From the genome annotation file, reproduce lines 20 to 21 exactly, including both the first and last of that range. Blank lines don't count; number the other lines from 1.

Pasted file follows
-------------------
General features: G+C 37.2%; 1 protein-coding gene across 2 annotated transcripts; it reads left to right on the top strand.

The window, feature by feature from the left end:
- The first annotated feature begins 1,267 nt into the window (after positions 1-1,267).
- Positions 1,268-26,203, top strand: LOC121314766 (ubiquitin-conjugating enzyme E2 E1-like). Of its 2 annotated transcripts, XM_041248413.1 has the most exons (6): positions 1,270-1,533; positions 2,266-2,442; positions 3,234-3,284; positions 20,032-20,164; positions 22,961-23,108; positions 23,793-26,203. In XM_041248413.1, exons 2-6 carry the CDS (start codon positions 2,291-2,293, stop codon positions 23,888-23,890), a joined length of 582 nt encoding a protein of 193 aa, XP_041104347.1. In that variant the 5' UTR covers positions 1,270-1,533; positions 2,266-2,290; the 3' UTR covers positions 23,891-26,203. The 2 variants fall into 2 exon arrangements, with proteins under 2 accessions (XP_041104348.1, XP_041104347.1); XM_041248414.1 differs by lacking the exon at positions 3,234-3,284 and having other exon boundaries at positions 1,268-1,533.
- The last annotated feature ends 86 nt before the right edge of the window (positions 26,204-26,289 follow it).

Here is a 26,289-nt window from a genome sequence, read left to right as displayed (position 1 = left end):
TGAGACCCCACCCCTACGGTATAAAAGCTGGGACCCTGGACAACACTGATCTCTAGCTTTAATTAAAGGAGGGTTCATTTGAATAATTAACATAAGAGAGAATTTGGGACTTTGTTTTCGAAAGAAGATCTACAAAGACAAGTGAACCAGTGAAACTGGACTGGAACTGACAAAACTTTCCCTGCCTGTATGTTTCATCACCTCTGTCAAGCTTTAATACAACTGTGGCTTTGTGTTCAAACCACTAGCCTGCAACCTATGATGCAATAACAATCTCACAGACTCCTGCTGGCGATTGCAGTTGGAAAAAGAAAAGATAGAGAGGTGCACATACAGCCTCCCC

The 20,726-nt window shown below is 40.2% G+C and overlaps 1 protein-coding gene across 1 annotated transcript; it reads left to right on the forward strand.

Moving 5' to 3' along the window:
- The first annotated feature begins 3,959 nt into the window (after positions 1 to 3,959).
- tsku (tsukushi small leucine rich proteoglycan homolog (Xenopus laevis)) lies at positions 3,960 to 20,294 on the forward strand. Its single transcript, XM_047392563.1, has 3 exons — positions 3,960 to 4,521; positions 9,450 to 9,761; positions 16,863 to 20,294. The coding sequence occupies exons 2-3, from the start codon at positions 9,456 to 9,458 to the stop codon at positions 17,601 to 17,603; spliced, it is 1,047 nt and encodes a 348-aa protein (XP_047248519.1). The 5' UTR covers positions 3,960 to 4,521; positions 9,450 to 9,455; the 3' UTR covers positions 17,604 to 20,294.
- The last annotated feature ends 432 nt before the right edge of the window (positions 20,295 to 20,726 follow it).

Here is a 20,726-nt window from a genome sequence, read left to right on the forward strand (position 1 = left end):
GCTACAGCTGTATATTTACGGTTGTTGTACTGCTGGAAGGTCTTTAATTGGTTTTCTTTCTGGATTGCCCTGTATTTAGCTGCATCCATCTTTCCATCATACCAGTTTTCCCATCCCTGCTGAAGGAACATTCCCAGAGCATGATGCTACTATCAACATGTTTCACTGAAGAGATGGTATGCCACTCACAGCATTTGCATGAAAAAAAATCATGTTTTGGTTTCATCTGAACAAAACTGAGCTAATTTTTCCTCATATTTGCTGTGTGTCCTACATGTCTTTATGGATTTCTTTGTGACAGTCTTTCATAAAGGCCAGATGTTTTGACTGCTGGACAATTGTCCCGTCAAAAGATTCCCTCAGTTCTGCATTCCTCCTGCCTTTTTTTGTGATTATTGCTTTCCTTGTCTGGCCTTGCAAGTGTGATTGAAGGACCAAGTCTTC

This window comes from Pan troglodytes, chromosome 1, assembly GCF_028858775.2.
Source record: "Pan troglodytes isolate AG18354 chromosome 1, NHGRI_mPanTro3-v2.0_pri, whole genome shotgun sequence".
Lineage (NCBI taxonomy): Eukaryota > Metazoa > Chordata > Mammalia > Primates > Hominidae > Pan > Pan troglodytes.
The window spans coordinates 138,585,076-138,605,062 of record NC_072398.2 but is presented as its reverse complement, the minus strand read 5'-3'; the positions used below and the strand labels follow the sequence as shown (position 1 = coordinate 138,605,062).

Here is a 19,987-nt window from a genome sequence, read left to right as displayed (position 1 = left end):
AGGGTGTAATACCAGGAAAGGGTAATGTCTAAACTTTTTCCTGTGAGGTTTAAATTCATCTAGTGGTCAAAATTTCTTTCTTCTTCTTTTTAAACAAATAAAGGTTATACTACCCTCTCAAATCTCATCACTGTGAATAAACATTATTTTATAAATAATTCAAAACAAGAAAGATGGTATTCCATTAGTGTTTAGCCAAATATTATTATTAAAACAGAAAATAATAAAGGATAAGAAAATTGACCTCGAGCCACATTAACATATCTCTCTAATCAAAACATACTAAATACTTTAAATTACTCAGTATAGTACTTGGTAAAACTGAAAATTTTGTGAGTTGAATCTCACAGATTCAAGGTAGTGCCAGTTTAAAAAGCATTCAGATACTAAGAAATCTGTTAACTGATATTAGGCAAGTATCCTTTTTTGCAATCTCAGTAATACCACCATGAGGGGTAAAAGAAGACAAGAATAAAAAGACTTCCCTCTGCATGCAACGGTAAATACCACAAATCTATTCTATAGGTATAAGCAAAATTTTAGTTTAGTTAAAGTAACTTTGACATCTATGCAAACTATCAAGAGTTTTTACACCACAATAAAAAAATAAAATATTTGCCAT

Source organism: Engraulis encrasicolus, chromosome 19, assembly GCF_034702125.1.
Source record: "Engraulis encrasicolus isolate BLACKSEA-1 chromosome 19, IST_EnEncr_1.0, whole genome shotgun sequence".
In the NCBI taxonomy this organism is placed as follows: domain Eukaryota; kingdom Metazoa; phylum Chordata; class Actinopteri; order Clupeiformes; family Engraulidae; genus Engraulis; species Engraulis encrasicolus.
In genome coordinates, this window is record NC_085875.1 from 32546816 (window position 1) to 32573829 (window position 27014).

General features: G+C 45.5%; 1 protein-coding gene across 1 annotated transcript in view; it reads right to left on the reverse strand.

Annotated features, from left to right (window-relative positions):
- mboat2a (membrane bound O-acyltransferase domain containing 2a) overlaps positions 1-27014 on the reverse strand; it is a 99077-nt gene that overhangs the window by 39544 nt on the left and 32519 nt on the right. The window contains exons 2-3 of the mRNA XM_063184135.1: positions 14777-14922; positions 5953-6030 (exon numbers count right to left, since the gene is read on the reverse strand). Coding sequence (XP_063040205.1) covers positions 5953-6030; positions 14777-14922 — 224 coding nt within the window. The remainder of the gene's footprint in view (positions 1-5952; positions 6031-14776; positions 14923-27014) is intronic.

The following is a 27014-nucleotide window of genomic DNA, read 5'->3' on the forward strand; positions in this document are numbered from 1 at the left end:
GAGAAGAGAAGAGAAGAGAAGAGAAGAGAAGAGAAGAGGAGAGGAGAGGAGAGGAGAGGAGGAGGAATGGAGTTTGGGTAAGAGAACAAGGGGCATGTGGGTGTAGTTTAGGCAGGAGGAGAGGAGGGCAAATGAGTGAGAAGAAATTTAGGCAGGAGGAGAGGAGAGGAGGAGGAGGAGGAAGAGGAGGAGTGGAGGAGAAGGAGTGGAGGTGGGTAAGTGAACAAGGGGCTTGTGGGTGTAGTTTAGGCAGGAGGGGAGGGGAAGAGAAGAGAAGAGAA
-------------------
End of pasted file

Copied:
AGGGTGTAATACCAGGAAAGGGTAATGTCTAAACTTTTTCCTGTGAGGTTTAAATTCATCTAGTGGTCAAAATTTCTTTCTTCTTCTTTTTAAACAAATAAAGGTTATACTACCCTCTCAAATCTCATCACTGTGAATAAACATTATTTTATAAATAATTCAAAACAAGAAAGATGGTATTCCATTAGTGTTTAGCCAAATATTATTATTAAAACAGAAAATAATAAAGGATAAGAAAATTGACCTCGAGCCACATTAACATATCTCTCTAATCAAAACATACTAAATACTTTAAATTACTCAGTATAGTACTTGGTAAAACTGAAAATTTTGTGAGTTGAATCTCACAGATTCAAGGTAGTGCCAGTTTAAAAAGCATTCAGATACTAAGAAATCTGTTAACTGATATTAGGCAAGTATCCTTTTTTGCAATCTCAGTAATACCACCATGAGGGGTAAAAGAAGACAAGAATAAAAAGACTTCCCTCTGCATGCAACGGTAAATACCACAAATCTATTCTATAGGTATAAGCAAAATTTTAGTTTAGTTAAAGTAACTTTGACATCTATGCAAACTATCAAGAGTTTTTACACCACAATAAAAAAATAAAATATTTGCCAT

Source organism: Engraulis encrasicolus, chromosome 19, assembly GCF_034702125.1.